Adam Sommer, an attorney and podcaster who lives in Warrensburg and has a daughter, Clara, with a rare genetic condition called Rett syndrome, uses self-directed supports to cover her caretaker. She can’t talk and uses a screen in front of her that allows her to communicate with her eyes.
He said the state hasn’t told them how they plan to calculate the new rates.
“What do we tell the employees who have these jobs what their future looks like?” he said.
“It’s a very complicated system, that they are changing while no one’s really looking in a way that creates more uncertainty and more complication. And that could cause some really big problems for people,” Sommer said.
‘Why should we be treated differently?’
Self-directed services are part of a national trend over the last few decades away from institutionalization and toward community-based support and integration — based on the belief that decisions about an individual’s care are best made by those closest to them.
The premise of self-directed supports “is that when individuals have control of their resources their quality of life will improve and the overall cost of services will decrease,” according to the state’s manual on developmental disabilities.
In self-directed supports, someone called a designated representative, often a family member, is in charge of overseeing staff, including recruiting, hiring, training and supervising them, and has the flexibility of choosing how to allocate a yearly budget. They are not paid for the administrative work.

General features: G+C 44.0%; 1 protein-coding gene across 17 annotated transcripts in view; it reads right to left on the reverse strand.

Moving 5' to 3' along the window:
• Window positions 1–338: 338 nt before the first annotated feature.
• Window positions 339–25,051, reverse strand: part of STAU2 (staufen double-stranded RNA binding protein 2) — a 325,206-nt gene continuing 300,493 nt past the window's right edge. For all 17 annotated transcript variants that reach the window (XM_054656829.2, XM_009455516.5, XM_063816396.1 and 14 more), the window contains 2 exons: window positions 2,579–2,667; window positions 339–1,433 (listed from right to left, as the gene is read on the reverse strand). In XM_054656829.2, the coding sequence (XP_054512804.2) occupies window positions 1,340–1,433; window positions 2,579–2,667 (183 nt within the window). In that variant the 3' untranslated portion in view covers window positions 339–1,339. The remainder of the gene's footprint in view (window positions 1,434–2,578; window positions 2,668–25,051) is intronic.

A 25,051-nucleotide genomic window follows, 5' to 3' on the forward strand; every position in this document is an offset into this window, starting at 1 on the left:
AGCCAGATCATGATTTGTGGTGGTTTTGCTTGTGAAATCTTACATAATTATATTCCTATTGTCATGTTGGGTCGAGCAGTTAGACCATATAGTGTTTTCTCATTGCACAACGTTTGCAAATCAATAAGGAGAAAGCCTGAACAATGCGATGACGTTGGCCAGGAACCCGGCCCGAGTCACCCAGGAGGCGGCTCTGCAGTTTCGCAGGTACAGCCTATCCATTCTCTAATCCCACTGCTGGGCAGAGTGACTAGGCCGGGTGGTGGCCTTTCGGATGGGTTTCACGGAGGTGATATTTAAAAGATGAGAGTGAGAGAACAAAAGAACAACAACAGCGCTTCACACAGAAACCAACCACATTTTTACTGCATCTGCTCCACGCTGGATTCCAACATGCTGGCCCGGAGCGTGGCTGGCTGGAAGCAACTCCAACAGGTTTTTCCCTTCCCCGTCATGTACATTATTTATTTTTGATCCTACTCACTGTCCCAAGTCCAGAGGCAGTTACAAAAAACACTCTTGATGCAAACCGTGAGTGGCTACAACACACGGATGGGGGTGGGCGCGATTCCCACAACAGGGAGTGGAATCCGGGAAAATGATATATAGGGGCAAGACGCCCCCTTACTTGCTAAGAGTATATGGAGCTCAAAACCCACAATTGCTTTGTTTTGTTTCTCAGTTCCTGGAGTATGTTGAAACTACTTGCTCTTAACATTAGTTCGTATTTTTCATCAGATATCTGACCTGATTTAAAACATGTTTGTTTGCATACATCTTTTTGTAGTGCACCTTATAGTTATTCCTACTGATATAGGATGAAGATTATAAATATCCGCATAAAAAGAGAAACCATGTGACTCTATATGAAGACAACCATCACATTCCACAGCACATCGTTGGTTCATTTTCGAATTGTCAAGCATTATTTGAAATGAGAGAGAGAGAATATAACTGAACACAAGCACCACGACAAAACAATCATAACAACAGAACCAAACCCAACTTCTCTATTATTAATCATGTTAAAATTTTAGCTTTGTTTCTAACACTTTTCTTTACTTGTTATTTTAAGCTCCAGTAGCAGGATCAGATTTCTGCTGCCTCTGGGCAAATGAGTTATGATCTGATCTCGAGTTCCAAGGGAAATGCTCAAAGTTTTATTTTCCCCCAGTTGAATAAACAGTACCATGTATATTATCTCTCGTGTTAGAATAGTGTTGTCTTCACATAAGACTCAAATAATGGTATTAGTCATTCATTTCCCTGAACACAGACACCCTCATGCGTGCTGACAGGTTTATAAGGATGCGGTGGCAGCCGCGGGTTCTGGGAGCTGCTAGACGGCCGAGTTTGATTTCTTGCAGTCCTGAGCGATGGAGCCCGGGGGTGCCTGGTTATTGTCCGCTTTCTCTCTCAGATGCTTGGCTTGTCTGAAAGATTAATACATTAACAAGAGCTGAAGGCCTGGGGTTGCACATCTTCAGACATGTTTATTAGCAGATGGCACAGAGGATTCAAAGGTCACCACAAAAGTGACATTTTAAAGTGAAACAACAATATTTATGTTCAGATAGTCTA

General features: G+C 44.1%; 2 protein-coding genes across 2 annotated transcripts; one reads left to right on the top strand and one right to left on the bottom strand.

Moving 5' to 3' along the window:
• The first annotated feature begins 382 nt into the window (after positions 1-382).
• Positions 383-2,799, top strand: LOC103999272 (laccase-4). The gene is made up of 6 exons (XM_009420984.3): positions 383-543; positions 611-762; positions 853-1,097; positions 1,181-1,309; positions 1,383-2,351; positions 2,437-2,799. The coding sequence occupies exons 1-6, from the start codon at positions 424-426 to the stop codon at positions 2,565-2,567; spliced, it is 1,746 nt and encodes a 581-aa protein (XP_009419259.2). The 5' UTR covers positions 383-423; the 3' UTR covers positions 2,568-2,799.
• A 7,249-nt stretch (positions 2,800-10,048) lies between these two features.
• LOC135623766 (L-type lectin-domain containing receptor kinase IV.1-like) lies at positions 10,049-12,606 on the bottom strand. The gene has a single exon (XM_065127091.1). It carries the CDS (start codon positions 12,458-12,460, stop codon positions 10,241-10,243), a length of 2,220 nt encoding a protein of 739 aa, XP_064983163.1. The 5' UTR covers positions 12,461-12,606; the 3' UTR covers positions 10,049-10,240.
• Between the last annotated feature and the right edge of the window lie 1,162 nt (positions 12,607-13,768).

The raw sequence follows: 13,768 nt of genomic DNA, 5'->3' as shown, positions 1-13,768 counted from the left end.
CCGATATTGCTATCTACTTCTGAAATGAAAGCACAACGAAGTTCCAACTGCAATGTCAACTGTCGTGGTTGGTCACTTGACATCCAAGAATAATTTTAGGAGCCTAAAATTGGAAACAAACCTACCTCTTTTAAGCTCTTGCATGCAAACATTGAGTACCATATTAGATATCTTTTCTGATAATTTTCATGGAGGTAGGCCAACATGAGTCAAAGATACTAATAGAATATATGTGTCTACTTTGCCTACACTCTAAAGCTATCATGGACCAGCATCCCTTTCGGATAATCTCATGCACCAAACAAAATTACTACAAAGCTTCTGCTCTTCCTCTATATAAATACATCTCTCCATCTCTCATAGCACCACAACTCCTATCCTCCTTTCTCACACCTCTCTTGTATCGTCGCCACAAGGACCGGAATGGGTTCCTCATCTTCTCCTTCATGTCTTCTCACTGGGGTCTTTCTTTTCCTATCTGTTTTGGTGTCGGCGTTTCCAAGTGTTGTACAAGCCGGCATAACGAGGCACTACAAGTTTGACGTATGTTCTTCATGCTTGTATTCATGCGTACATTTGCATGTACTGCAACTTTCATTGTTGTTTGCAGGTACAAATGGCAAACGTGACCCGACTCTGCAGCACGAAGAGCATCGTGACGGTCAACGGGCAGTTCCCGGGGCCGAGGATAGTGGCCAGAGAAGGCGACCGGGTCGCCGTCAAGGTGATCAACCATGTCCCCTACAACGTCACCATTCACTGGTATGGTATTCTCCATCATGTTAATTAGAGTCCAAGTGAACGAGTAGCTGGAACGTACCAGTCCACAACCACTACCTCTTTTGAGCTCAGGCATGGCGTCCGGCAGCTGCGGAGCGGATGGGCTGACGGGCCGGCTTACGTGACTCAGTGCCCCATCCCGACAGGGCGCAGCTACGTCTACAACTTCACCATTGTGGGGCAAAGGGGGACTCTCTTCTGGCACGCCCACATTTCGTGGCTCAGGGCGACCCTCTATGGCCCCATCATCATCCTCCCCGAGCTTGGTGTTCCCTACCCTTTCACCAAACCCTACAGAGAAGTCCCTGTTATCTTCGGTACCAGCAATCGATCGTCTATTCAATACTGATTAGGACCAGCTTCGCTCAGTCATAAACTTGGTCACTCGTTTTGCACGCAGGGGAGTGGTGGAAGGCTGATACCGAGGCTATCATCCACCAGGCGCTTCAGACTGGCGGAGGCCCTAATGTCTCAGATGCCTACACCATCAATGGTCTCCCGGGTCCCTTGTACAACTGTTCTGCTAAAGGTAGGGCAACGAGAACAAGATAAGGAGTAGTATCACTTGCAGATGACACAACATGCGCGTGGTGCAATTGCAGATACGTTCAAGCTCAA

That representative acts as the employer. It’s a task many families may not have the time or ability to do. But advocates argue that although the program is not right for everyone, it’s a choice that should be preserved.
McMullen said she performs an average of one hour a day administrative work, as Ron’s designated representative.
Larry Opinsky, a disability advocate and steering committee member of an advocacy group composed of over 700 Missouri families using self-directed supports, has been vocal in his opposition to the state’s proposals.
Opinsky’s 24-year-old daughter, Lilly, also has Rett syndrome, and is nonverbal and unable to walk. She “requires full-time assistance with everything she does.”
His family has been utilizing self-directed supports for around 12 years, Opinsky said, particularly drawing caregivers from local universities. The freedom for the caregivers to work within their schedules, making arrangements directly with the family and getting to know them closely “gives them a better opportunity to connect with [Lilly] and create a deeper caregiving bond.”
Opinsky said home health staffing agencies are often short-staffed, so they’d be unlikely to find staff that way if they tried. And they prefer finding caregivers themselves: often they are community members who may not otherwise be brought into the formal caregiving world, he said, who forge bonds with Lilly.
The service allows him and his wife to work.
“Without this support,” he said, “without having self-directed services and this team that we were able to bring on, it would be on my wife and I…And we would be struggling to make the bills.”
He said the state’s appearance of preference for agency-based care over self-directed services is especially concerning.
“Why are they discriminating against us because we choose to self direct?” he asked. “Why should we be treated differently than the providers who are doing the exact same service in the exact same locations?”
The Department of Mental Health did not respond to requests for comment.